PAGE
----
“I’d never even seen the track until we got there,” Follmer recalls. “That Porsche was Mark’s baby. He’d been deep inside that program since its inception, probably deeper than Porsche’s own people. Everything good about that package was because Mark had reengineered it that way and made it work. I’ve never been hesitant to jump into a new car and test it, but this wasn’t like anything I’d ever driven.

“Mark had been let out of the hospital the next morning. He was on crutches, in a lot of pain, looked awful, and really had no business being there. But you had to understand what the success of the 917/10 Can-Am car meant to him, personally. “We did some slow laps in a rental car with Mark giving me pointers. Adjusting to this specific situation, adjusting to a new track, and knowing in a few minutes you were going to be driving a car more refined and powerful than anything you’ve ever driven in your life—that’s a lot of pressure on anybody.

“The 917/10 was a brutal car because of its horsepower and braking capabilities, and it didn’t like high-speed corners. It was good on slow corners, but the fast ones—and Road Atlanta has some fast ones—it was like you had to walk it through the corner on a leash before you unloaded it. And you better be pointing it straight when you did!

“Roger’s and Mark’s only two orders for me were to not hurt the car and to win the race. I qualified second to Denny Hulme in the McLaren M20—he crashed early—and I won by a full lap. Roger and Porsche were very happy.

“I was first asked to drive one of Roger’s cars in 1967, and the last time was in 1974.
I’m the longest-running substitute driver Roger ever had. I’m proud of that. “The next race was Watkins Glen and the car wasn’t as it should have been. Dr. Ferry Porsche and Helmut Flegl were there, and a lot of European journalists Porsche had
flown over, which only made it worse.

“We finished fifth, two laps down, after a blower valve spring stuck.” According to Donohue, in his 1975 autobiography, “The Unfair Advantage,” “Roger was blaming Flegl, and Flegl was saying Follmer was no good. Someone at Porsche called Roger and suggested he get another driver. They [told Roger] to contact Andretti, or they would get [Jacky] Ickx. Roger called to ask what I thought.”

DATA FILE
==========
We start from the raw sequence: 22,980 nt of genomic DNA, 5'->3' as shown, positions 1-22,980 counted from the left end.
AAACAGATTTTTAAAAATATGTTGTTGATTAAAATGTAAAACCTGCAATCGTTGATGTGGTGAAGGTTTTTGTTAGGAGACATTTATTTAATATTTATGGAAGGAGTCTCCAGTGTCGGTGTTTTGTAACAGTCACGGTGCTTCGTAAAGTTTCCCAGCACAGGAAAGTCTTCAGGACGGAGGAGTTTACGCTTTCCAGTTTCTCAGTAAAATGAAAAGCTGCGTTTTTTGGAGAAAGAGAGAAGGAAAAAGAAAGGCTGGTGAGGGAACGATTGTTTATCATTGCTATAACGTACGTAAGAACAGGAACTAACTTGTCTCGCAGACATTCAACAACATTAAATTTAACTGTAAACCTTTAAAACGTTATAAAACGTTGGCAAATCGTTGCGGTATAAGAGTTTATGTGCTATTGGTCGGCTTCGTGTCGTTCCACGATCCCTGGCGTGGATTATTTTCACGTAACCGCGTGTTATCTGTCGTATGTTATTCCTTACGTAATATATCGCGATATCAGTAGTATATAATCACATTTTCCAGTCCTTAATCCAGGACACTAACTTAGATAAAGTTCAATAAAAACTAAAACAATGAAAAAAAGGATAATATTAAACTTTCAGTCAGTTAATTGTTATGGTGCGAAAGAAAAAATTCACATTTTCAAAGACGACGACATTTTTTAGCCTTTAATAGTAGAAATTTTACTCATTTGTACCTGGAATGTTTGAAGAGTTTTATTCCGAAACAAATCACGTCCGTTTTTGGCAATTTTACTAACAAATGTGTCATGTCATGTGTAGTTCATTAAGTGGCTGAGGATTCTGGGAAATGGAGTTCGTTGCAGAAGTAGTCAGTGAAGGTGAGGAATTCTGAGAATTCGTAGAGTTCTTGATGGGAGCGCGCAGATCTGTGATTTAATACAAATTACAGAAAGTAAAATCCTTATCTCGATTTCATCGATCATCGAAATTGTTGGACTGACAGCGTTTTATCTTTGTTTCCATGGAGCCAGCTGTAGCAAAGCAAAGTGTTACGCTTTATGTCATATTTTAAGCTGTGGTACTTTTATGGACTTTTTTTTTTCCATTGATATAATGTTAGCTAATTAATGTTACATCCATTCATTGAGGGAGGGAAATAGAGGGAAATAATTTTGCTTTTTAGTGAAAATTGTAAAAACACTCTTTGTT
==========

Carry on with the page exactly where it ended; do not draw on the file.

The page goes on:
“Part of the problem,” Follmer admits, “was I didn’t yet know enough about the car to tell the crew what to do, and Mark wasn’t there because of his injuries and treatment. Mark had a lot of this car in his head, which he’d done with any car I ever drove for Penske. And I understood that.

“Roger stood up for me, and he was right. The more I drove the car, the more I understood it and the faster I got.

Meanwhile, Revson and Hulme were on their game with the McLaren M20. There was nothing wrong with that package and we couldn’t afford to give away any races to them.

“It wasn’t until the Mid-Ohio race where I really felt comfortable in the Porsche. Mid-Ohio was a difficult track to drive because of the turbo lag off slow corners. It took me a while to learn to tell myself it was okay to put the throttle down.” He qualified on the pole with a new track record, and led all 80 laps to beat Jackie Oliver by 1:33.038sec.

“At Watkins Glen, we stepped all over ourselves with that car, and at the entirely wrong time considering who all was there. The car wasn’t drivable, and Porsche just couldn’t understand I did not develop that car—Mark did—I was just the guy told to win the races in his absence. We were awful there, but by Mid-Ohio, I had more miles under me and it all worked out.”

Let George Do It

Because the rift between Flegl and Penske/Follmer at The Glen quickly got to the media and the public, it was at Mid-Ohio where boxes and boxes of buttons suddenly appeared, with the L&M cigarettes logo and a simple message reading “Let George Do It.”

“That deal was by L&M’s PR guy, Cope Robinson,” Follmer remembers. “Cope brought boxes and boxes of ‘Let George Do It’ buttons and pretty soon everybody in the paddock, except the McLaren guys, was wearing one as a sign of support for me.”

The phrase was the title of a 1940 British movie about a simpleton, George Hepplewhite, who causes disasters through his own incompetence, then solves them through sheer dumb luck. There was redemption, however.